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Open letter: call for signatures

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Nordic Model Now!, collecting signatures, open letter, Brighton University, Freshers' Week, prostitution, grooming, buying sex, Was this grooming young women and suggesting buying sex an acceptable option for young men?

Nordic Model Now! are collecting signature for an open letter to be sent to Brighton University next week in response to the presence of a stall run by the Sex Workers’ Outreach Project (SWOP) at the university’s recent Freshers’ Week.

Apparently this stall “was aimed at students who are already involved in ‘sex work’ with the aim of making sure they knew where to find support”.

But it’s hard to see any purpose other than promoting, glamorising and normalising the renting of (mostly) women’s and girls’ bodies to men.

As such the stall would inevitably serve to groom both young women and young men to accept and participate in prostitution, an oppressive and inhumane institution that is both a cause and consequence of the gross inequality between the sexes.

Research shows that the life of women involved in prostitution is at best unstable, at worst extremely dangerous.

So how is it ethical is it for anyone, let alone anyone working in higher education, to suggest, even obliquely, that prostitution is a reasonable option for a young woman to whom they have a duty of care?

Or that buying sex is an acceptable option for a young man?

Nordic Model Now! are calling for individuals and groups and organisations to sign this letter asking that such a stall does not in future appear at the University’s Freshers’ Week.

Please add your signature.

The deadline for signing is 23 October.

Nordic Model Now! will send the letter on 24 October 2018 and then publish it, along with the signatures, on their website.

The letter is to be addressed to Debra Humphris, Vice Chancellor, Brighton University; Tomi Ibukun, President, Brighton University Student Union; and Amy Jaiteh, VP Welfare and Campaigns, Brighton University Student Union, and runs:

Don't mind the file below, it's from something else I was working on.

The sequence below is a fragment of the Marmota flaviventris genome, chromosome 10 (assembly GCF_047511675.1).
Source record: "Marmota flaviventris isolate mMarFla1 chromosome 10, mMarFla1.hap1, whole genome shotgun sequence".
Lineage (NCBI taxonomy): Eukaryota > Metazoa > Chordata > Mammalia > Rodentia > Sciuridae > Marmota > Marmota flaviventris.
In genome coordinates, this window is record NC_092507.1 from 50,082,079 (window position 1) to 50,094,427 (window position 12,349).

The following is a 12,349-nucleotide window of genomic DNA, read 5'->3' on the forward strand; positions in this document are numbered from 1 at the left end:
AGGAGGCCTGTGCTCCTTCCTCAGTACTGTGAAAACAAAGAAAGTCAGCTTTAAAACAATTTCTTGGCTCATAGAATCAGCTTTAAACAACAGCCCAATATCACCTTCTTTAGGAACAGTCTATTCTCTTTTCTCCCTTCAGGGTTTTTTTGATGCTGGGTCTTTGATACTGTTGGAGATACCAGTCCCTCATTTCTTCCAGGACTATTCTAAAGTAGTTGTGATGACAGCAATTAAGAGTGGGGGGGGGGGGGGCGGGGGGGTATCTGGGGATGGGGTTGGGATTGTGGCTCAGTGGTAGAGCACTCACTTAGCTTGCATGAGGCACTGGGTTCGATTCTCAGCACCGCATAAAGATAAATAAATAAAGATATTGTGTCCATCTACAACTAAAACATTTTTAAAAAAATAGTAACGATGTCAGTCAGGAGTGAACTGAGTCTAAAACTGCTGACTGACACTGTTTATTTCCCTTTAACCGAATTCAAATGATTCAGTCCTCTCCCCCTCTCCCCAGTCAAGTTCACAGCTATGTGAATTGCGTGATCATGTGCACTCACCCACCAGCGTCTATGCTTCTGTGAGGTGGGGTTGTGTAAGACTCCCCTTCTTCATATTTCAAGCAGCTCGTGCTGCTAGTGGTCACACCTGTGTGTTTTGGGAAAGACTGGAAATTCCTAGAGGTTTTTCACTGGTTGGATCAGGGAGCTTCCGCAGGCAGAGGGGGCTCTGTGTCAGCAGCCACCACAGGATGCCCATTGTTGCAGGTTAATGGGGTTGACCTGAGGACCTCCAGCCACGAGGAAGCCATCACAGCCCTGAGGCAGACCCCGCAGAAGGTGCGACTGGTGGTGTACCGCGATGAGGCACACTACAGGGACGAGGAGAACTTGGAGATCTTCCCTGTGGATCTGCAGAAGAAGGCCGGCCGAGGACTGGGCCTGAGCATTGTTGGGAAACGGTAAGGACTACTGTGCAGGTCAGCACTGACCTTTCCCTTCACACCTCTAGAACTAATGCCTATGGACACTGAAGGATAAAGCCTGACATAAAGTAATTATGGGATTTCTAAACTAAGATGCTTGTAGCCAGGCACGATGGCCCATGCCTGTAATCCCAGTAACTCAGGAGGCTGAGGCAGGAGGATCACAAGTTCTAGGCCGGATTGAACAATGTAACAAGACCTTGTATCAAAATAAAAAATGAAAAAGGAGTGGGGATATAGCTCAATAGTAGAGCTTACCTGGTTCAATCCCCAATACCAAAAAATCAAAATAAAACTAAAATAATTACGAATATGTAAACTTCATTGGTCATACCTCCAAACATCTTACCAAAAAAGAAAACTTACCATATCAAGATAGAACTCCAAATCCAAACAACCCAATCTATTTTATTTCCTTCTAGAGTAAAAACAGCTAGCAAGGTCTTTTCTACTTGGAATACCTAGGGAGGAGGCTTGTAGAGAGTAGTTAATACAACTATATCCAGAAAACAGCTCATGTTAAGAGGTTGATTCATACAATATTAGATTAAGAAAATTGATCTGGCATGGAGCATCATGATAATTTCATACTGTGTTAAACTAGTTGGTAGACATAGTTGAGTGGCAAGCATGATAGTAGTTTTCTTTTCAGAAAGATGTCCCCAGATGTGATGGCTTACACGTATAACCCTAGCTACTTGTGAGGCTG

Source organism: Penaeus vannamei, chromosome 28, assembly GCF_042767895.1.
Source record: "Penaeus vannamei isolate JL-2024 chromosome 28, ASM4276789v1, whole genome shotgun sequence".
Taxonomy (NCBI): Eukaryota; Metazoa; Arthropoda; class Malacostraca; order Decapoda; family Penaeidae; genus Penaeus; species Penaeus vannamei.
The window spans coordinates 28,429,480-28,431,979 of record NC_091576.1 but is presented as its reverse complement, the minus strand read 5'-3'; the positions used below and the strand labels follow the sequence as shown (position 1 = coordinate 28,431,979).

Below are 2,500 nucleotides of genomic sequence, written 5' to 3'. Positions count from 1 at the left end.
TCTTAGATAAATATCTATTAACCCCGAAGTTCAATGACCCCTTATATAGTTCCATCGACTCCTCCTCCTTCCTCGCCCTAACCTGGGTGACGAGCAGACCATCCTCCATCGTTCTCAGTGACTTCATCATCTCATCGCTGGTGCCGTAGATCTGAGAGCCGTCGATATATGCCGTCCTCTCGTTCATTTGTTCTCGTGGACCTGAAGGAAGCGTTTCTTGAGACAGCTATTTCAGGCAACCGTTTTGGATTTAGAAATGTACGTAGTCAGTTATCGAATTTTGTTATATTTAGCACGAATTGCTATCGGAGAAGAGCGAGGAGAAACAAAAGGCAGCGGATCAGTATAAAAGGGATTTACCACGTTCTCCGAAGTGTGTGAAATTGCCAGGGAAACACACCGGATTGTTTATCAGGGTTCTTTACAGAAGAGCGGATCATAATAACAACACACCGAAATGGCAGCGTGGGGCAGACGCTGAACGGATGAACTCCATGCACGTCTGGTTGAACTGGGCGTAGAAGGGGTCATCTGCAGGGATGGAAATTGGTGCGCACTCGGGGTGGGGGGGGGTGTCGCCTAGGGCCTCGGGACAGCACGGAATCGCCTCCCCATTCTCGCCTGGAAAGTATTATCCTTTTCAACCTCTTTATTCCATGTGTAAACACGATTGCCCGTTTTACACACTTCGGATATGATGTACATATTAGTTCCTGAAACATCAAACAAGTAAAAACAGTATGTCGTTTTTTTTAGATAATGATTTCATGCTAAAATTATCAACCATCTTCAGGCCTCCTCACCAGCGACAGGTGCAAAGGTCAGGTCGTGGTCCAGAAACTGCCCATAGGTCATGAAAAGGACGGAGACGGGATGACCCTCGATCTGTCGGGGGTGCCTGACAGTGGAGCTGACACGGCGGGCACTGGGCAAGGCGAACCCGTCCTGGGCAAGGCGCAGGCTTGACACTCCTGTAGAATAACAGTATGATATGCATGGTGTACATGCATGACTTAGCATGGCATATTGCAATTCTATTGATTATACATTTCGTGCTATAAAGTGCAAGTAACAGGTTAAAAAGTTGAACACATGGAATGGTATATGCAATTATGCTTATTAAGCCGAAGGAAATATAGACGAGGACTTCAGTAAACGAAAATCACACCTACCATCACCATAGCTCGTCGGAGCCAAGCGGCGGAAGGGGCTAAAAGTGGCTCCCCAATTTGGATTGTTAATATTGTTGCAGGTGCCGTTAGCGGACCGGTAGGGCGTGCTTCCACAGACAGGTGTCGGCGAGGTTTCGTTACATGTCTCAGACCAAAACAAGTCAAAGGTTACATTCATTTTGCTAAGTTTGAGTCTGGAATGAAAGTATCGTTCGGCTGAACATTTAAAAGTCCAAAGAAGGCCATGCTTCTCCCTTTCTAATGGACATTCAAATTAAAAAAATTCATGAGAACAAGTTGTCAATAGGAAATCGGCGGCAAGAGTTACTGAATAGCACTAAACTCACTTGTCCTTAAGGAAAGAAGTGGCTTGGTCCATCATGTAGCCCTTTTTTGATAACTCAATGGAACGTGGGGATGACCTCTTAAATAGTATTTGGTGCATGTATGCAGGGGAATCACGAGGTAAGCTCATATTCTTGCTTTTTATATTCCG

Dear Ms Humphris, Mr Ibukun and Ms Jaiteh,

We write to express our concern that a stall by the Sex Workers’ Outreach Project (SWOP) was made available to your students during Freshers’ Week.

Most of the freshers are young, many still teenagers; many are vulnerable and worried about money. All of these factors can lead young people – especially girls and young women – to consider prostitution as a viable option.

However, research shows that the life of women involved in prostitution is at best unstable, at worst extremely dangerous. Long-term physical, emotional, and psychological consequences are inevitable. This is how one young woman described her recent experience in prostitution:

“People think prostitution is about having consensual sex for money. It’s not. Those men don’t want to pay for that. They paid me and then used me however they wanted. I was beaten with objects until I bled; spat at; anally raped; gang raped; passed around at sex parties like a toy, men slipping off their condoms; I was shouted at, threatened, choked, told to look like I enjoyed it or he’d take the money back. I was scared every single second.”